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posted 5 days ago on slashdot
Lasrick links to this interview with Peter Kuran, an animator of the original Star Wars and legendary visual effects artist, writing If you saw the recent remake of Godzilla, you saw stock footage from Atom Central, known on YouTube as 'the atomic bomb channel.' Atom Central is the brainchild of Kuran, who among his many talents is an expert on archival films of the atmospheric testing era of 1945 to 1963. Combining his film restoration and photography expertise with his interest in nuclear history, he has also produced and directed five documentaries. He is currently working with Lawrence Livermore and Los Alamos National Laboratories to preserve and catalog images from the bomb-testing era, and to produce a technical handbook that will help people understand these images and the techniques used to create them.

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posted 6 days ago on slashdot
As reported by MacRumors, the unlocked, carrier-switchable SIM cards built into the newest iPads aren't necessarily so -- at least if you buy them from an AT&T store. Though the card comes from Apple with the ability to support (and be switched among with software, if a change is necessary) all major carriers, "AT&T is not supporting this interchangeability and is locking the SIM included with cellular models of the iPad Air 2 and Retina iPad mini 3 after it is used with an AT&T plan. ... AT&T appears to be the only participating carrier that is locking the Apple SIM to its network. T-Mobile's John Legere has indicated that T-Mobile's process does not lock a customer in to T-Mobile, which appears to be confirmed by Apple's support document, and Sprint's process also seems to leave the Apple SIM unlocked and able to be used with other carrier plans. Verizon, the fourth major carrier in the United States, did not opt to allow the Apple SIM to work with its network." The iPad itself can still be activated and used on other networks, but only after the installation of a new SIM.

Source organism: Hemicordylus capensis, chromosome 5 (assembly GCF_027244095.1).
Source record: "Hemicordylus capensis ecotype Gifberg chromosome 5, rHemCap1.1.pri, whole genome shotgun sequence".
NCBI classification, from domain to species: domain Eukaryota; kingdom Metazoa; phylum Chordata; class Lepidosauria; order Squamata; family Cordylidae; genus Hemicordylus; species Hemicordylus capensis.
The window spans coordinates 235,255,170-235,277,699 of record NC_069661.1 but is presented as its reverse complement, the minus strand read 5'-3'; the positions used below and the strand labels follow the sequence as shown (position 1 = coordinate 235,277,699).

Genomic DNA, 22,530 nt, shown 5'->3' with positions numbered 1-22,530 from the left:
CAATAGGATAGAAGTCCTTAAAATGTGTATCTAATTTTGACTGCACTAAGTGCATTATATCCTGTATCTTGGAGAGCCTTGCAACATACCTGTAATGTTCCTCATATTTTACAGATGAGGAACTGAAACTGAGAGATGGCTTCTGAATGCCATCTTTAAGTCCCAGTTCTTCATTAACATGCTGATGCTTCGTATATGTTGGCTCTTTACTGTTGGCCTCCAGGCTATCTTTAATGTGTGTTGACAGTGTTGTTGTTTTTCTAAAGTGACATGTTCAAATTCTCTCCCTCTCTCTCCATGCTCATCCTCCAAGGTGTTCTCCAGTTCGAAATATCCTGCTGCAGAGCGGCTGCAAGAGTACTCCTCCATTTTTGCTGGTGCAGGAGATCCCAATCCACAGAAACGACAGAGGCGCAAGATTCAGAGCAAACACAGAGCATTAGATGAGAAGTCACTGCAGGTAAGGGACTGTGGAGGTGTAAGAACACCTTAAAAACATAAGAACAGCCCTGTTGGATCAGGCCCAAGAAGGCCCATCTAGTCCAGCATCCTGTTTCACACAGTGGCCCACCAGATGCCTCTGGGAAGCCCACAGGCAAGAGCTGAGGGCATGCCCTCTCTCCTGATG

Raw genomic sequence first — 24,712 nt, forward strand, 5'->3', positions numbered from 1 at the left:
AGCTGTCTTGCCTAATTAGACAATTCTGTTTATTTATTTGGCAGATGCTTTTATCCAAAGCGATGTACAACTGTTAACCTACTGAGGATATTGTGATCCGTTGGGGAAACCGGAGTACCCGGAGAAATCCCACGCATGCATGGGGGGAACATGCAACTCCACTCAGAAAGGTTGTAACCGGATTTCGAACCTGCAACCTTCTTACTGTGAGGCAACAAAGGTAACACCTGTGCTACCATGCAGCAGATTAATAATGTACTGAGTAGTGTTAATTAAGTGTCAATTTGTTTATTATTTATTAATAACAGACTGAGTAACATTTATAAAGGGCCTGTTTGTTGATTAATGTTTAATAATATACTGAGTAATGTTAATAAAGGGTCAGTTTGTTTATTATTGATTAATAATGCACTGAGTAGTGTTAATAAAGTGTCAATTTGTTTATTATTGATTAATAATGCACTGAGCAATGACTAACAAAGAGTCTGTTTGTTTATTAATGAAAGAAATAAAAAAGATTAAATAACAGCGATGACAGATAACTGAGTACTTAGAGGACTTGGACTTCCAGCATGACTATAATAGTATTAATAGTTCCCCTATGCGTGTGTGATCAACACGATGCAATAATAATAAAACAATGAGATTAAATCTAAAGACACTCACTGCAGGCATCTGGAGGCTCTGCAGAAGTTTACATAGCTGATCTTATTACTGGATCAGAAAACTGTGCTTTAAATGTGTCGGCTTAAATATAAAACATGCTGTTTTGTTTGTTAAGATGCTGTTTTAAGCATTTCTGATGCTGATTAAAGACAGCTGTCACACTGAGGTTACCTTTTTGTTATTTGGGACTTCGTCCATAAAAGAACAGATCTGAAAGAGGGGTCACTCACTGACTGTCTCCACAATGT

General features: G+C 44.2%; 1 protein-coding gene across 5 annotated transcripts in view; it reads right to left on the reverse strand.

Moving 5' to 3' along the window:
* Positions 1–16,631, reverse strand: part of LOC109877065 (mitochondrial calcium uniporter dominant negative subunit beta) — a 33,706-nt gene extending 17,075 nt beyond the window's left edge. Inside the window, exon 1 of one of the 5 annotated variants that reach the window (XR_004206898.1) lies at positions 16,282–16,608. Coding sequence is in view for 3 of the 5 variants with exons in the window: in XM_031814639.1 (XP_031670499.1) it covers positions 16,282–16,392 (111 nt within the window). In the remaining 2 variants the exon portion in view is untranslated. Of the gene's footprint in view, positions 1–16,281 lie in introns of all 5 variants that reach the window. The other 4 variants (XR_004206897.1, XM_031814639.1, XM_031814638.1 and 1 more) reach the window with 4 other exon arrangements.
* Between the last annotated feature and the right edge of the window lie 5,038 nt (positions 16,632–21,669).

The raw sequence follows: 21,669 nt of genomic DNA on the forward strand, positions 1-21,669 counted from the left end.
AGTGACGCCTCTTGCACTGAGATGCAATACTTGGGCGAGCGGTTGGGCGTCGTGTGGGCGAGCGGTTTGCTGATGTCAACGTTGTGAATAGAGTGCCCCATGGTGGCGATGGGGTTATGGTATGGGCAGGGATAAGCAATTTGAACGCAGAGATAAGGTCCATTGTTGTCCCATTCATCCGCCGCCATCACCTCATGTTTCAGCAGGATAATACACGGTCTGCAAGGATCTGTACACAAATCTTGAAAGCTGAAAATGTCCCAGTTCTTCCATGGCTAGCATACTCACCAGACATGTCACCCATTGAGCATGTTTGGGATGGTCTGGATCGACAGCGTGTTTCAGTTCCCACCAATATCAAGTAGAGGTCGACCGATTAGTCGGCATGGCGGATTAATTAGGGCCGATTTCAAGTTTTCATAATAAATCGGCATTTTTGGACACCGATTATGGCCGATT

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posted 6 days ago on slashdot
An anonymous reader writes: Sophos has a blog post up saying, "attempts to get users to choose passwords that will resist offline guessing, e.g., by composition policies, advice and strength meters, must largely be judged failures." They say a password must withstand 1,000,000 guesses to survive an online attack but 100,000,000,000,000 to have any hope against an offline one. "Not only is the difference between those two numbers mind-bogglingly large, there is no middle ground." "Passwords falling between the two thresholds offer no improvement in real-world security, they're just harder to remember." System administrators "should stop worrying about getting users to create strong passwords and should focus instead on properly securing password databases and detecting leaks when they happen."

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posted 6 days ago on slashdot
An anonymous reader writes: Verizon Wireless, the nation's largest wireless carrier, is now also a real-time data broker. According to a security researcher at Stanford, Big Red has been adding a unique identifier to web traffic. The purpose of the identifier is advertisement targeting, which is bad enough. But the design of the system also functions as a 'supercookie' for any website that a subscriber visits. "Any website can easily track a user, regardless of cookie blocking and other privacy protections. No relationship with Verizon is required. ...while Verizon offers privacy settings, they don’t prevent sending the X-UIDH header. All they do, seemingly, is prevent Verizon from selling information about a user." Just like they said they would.